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BWW Review: Taylor Trensch Brings Darker Shades To The Title Character of DEAR EVAN HANSEN


One of the great characteristics of live theatre is that, as opposed to film and television, no matter how iconic a performance is, no matter how indelibly attached an actor may seem to a role, there will be other actors playing it.

Dear Evan Hansen
Taylor Trensch (Photo: Matthew Murphy)

And with those other actors come new interpretations, altered nuances and sometimes even ways to see the entire theatre piece differently.

Perhaps more than any stage actor in recent memory, Ben Platt has been indelibly attached in the public's eye to a role, the title character of Benj Pasek, Justin Paul and Steven Levenson's exhilarating and original Dear Evan Hansen.

A unique role for a presentational art form like musical theatre, Evan Hansen is a socially awkward introvert who inadvertently becomes the center of a nationally exploding social media movement promoting outreach to people like him and like his classmate, Connor, who recently committed suicide.

Due to a misinterpreted piece of evidence, the deceased boy's family believes that Evan was Connor's best friend and was able to connect with their son in a way they never could. Evan can't bring himself to correct them, and soon a great deal of good is accomplished based on Evan's initial lie of omission and his mounting lies to sustain it.

A strong actor capable of impassioned pop rock vocals, Platt's performance also displayed an open-faced helplessness that endeared Evan to audiences.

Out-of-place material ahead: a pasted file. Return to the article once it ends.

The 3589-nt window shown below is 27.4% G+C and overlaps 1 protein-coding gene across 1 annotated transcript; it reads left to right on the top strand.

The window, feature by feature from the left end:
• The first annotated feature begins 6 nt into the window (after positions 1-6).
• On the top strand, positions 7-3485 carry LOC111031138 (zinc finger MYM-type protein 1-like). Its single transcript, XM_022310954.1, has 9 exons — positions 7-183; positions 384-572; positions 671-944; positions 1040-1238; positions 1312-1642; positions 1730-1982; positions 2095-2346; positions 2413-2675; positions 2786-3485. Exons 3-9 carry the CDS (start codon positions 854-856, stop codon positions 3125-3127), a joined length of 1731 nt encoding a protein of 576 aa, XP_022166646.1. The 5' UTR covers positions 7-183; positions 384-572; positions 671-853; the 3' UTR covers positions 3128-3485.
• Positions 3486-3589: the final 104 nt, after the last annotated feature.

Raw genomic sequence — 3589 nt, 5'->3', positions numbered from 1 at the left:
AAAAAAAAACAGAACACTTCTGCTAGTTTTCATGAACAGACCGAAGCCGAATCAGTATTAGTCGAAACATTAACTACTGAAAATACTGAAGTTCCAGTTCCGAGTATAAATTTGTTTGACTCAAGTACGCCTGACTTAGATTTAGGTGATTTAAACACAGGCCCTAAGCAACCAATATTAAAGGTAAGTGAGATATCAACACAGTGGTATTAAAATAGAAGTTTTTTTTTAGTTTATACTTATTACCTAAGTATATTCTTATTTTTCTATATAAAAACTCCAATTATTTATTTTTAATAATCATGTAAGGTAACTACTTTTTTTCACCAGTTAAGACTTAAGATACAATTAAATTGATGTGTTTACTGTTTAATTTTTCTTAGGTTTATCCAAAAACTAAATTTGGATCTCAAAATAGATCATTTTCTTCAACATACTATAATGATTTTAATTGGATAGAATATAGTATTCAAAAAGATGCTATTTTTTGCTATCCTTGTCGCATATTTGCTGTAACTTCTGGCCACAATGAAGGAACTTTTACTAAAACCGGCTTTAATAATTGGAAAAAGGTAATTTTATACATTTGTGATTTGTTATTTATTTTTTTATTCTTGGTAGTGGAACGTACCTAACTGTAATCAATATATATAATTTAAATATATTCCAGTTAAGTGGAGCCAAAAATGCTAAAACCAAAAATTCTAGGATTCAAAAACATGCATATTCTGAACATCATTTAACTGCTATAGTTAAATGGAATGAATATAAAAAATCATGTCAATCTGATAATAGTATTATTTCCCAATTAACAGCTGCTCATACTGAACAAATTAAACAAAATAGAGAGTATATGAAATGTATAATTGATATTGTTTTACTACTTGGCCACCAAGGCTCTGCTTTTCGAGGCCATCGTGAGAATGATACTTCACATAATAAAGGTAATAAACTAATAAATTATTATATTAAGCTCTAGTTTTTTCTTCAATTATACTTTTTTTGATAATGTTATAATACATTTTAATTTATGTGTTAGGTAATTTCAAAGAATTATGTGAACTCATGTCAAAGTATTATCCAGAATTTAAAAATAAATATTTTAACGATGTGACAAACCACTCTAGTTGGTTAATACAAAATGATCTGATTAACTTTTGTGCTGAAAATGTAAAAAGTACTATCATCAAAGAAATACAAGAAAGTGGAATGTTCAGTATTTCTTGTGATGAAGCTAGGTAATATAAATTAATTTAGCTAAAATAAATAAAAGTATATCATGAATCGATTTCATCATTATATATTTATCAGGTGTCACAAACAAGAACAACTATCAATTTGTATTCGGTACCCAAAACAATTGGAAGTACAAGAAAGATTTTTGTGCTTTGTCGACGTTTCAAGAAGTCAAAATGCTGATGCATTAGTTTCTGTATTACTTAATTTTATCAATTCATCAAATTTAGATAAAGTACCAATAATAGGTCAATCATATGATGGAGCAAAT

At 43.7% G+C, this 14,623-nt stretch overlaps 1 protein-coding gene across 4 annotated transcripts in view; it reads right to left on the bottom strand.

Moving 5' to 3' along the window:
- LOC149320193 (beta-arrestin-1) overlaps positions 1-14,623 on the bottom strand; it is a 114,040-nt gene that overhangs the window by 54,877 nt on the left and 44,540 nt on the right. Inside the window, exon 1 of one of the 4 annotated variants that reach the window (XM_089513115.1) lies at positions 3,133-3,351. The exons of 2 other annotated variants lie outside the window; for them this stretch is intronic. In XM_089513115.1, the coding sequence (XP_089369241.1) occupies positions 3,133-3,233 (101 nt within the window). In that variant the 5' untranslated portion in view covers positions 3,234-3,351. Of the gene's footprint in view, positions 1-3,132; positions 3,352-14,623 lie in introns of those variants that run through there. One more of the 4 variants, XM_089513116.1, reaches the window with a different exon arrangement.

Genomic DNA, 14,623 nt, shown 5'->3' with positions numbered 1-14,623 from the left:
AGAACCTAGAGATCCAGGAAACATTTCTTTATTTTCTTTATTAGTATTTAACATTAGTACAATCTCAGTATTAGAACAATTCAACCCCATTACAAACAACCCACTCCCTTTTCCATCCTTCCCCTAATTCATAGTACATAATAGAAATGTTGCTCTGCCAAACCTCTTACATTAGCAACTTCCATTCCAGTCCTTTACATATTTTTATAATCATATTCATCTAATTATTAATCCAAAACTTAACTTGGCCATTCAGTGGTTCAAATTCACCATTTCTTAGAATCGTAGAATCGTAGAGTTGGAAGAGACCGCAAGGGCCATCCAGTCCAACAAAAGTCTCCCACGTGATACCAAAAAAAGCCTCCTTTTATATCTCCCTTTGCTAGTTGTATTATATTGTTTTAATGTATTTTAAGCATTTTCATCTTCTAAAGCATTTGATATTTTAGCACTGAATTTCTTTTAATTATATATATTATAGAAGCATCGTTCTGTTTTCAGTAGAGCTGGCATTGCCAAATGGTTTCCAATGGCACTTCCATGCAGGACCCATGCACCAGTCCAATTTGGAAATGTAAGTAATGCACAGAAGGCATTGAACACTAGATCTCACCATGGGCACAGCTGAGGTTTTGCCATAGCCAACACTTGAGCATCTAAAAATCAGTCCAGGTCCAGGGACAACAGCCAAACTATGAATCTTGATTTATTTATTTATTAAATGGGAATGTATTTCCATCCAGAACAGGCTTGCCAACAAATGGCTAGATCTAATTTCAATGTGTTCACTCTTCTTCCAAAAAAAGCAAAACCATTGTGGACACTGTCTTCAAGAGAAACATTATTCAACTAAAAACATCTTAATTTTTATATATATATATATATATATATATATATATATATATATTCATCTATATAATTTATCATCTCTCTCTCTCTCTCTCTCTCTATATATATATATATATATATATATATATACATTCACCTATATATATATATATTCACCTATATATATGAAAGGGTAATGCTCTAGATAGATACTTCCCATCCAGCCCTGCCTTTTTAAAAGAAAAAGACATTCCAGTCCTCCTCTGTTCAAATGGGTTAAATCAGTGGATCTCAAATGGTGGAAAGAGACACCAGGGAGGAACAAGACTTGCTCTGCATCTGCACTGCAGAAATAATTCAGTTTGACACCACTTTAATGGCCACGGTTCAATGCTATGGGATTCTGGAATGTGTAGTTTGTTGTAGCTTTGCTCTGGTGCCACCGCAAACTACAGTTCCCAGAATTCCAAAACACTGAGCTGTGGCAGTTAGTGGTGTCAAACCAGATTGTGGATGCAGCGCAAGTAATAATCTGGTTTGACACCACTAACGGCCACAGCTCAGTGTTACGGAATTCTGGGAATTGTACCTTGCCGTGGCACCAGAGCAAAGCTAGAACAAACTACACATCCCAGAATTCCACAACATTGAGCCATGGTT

But with Taylor Trensch, fresh off a delightful turn as lovestruck Barnaby in HELLO, DOLLY!, the character is decidedly less lovable and that's a very effective take.

Trensch is certainly a fine actor and singer, and audiences are sure to admire the strength he brings to the role, but this is an Evan who is more on the defensive.

Dear Evan Hansen
Taylor Trensch and Company
(Photo: Matthew Murphy)

The physical tics and stammering vocal inflections that drew audiences into Platt's Evan are now kept to a minimum, and Trensch's grim stare can seem cold by comparison. But it's just that this Evan has constructed thicker protective barriers; not just between him and the other characters, but between him and the audience as well.

In a musical that's quite daring to begin with, this realistic approach that requires the audience to work harder to feel empathy is another daring move.

The rest of the original Broadway cast has remained with the musical and is sharp as ever, highlighted by Rachel Bay Jones' beautiful, Tony winning performance as Evan's single mom, who does her best to raise him in the little time she has left after attending school and working full time.

With social media becoming more and more instrumental in making the public aware of issues that affect people's everyday lives, Michael Grief's outstanding production is in itself a social commentary, with scenic designer David Korins' moving panels and Peter Nigrini's projections creating a world of sensations flying too quickly for Evan to comfortably deal with, simultaneously displaying the intimacy of the story contrasting with social media's explosive reactions.

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From This Author Michael Dale